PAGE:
• Social: Cultural trends and patterns are often useful gauges toward the practice of human resources. One of the best examples is the 1960s civil rights era. The mood of the country was that of diversity, and Congress responded by passing the Civil Rights Act of 1964, which led to changes in workplace hiring practices and legal compliance, just to name a few. Based on the current social climate, anti-discrimination regulations will continue to emerge for groups not currently protected and depth in coverage for others.

  • Technological: Employers can count on technological advances to emerge at a fairly fast pace. From enterprise resource planning (ERP) systems to radio frequency (RF) inventory scanners, multiple tools are available to increase quality and productivity. Based on the current technology climate, anticipate the need for virtual work space and clearer telecommuting policies and procedures.

  1. Which of the following statements is TRUE?

    (A) Strategic planning is an executive level activity.

    (B) Analyzing the political climate is part of an environmental scan.

    (C) Calls per hour is a type of quality measurement.

    (D) The mission statement identifies where a company wants to be.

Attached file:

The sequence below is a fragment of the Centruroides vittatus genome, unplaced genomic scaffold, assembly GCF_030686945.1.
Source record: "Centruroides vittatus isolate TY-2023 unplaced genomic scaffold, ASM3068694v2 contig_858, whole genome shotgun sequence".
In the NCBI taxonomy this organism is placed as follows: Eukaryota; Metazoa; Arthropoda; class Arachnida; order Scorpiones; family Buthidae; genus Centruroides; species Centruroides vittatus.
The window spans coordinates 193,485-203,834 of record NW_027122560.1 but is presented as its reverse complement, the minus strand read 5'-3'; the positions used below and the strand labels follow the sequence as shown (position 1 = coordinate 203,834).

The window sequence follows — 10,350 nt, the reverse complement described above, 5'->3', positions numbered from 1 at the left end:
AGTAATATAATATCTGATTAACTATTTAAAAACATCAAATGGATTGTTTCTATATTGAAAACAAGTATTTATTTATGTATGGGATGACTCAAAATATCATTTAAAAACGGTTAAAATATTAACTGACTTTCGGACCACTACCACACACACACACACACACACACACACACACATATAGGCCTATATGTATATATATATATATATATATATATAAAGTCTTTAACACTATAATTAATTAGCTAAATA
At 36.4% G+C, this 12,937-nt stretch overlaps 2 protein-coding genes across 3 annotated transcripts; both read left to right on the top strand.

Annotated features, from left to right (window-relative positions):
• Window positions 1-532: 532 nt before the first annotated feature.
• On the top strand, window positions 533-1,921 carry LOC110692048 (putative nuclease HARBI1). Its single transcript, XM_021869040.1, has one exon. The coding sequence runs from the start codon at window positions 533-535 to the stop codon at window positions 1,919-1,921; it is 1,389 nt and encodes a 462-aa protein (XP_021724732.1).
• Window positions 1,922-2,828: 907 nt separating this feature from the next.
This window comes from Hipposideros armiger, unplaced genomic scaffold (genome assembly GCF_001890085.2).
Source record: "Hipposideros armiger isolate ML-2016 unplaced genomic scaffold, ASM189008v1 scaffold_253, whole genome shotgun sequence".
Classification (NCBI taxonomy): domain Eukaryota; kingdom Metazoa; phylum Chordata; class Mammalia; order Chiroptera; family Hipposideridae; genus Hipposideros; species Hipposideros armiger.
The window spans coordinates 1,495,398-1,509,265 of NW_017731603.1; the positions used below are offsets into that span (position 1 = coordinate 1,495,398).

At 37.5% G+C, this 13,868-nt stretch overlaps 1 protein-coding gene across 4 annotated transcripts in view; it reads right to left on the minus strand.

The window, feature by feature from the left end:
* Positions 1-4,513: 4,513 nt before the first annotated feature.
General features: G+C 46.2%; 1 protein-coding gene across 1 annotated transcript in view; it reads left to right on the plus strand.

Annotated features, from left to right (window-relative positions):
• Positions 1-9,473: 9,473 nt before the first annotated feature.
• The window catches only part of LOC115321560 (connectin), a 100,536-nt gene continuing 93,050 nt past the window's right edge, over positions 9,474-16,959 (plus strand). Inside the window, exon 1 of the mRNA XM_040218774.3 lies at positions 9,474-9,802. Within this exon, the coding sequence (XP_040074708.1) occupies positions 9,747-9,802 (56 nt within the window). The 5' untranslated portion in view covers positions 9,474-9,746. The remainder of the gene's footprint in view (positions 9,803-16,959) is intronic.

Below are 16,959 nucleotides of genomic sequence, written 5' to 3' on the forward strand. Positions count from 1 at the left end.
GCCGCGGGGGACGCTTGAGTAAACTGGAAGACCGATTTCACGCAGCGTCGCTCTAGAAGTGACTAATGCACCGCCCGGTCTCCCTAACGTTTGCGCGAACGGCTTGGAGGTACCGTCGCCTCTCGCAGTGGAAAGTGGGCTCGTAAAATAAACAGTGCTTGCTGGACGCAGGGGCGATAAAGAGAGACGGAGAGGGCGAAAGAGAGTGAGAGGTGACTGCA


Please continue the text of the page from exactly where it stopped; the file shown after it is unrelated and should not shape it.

The correct answer is (B). PEST and PESTLE audits scan the environment for the political, economic, social, technological, legal, and environmental factors that must be addressed as part of an organization's strategic plan. (A) isn't the best answer, because midlevel managers are often part of the planning process and certainly become involved at the implementation stage. (C) is incorrect, because calls per hour are a measure of productivity. Mission statements (D) identify why a company exists.


The use of scorecards in one form or another is a useful way to see a snapshot of how the company is doing as a whole when compared to the desired outcomes identified during the strategic planning process. One widely accepted approach is the use of a balanced scorecard.

A balanced scorecard defines the accountability factors for each of these areas and collects data to measure how well or how poorly an organization is doing in addressing the deficiencies defined during the strategic planning process. The results allow for on-the-spot decision making and adaptability, rather than waiting to see if the intervention measures worked at the end of some arbitrary period of time.

  1. Which of the following measurement tools would best capture an overview of how well a company is doing when measured against the strategic plan?

    (A) An ROI calculation

    (B) A break-even analysis

    (C) A balanced scorecard

    (D) A financial dashboard

The correct answer is (C), a balanced scorecard, which pulls together data regarding the organization as a whole and compares it to the goals identified as part of the strategic planning process. (A) and (B) are incorrect because these types of calculations are best used on a micro level for smaller interventions. (D) is incorrect because it's specific to a function, not a company overview.

About This Article

This article is from the book:

About the book author:

Sandra M. Reed, SPHR, is the owner of EpocHResources, a consulting firm specializing in the unique HR needs of small businesses. She has authored learning modules and case studies for the Society for Human Resource Management. She is the co-author of PHR/SPHR: Professional in Human Resources Certification Study Guide, 4E, by John Wiley & Sons, Inc.